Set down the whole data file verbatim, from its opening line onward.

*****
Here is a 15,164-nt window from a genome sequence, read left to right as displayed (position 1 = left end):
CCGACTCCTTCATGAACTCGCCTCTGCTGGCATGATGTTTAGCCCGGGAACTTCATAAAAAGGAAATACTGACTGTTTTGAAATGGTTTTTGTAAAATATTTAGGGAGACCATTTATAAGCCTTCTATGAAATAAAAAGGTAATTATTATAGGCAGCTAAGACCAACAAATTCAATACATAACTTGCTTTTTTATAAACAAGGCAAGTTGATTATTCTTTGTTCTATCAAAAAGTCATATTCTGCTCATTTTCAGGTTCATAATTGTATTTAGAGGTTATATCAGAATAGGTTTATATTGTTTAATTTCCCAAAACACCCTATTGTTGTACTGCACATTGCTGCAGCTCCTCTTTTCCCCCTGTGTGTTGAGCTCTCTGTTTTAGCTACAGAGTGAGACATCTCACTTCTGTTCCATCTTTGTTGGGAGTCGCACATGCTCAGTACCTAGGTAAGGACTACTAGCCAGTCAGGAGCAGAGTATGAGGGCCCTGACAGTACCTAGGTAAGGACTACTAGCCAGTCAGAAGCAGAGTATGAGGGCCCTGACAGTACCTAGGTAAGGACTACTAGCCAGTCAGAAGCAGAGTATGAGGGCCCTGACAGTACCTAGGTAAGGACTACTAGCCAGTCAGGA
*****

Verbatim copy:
Here is a 15,164-nt window from a genome sequence, read left to right as displayed (position 1 = left end):
CCGACTCCTTCATGAACTCGCCTCTGCTGGCATGATGTTTAGCCCGGGAACTTCATAAAAAGGAAATACTGACTGTTTTGAAATGGTTTTTGTAAAATATTTAGGGAGACCATTTATAAGCCTTCTATGAAATAAAAAGGTAATTATTATAGGCAGCTAAGACCAACAAATTCAATACATAACTTGCTTTTTTATAAACAAGGCAAGTTGATTATTCTTTGTTCTATCAAAAAGTCATATTCTGCTCATTTTCAGGTTCATAATTGTATTTAGAGGTTATATCAGAATAGGTTTATATTGTTTAATTTCCCAAAACACCCTATTGTTGTACTGCACATTGCTGCAGCTCCTCTTTTCCCCCTGTGTGTTGAGCTCTCTGTTTTAGCTACAGAGTGAGACATCTCACTTCTGTTCCATCTTTGTTGGGAGTCGCACATGCTCAGTACCTAGGTAAGGACTACTAGCCAGTCAGGAGCAGAGTATGAGGGCCCTGACAGTACCTAGGTAAGGACTACTAGCCAGTCAGAAGCAGAGTATGAGGGCCCTGACAGTACCTAGGTAAGGACTACTAGCCAGTCAGAAGCAGAGTATGAGGGCCCTGACAGTACCTAGGTAAGGACTACTAGCCAGTCAGGA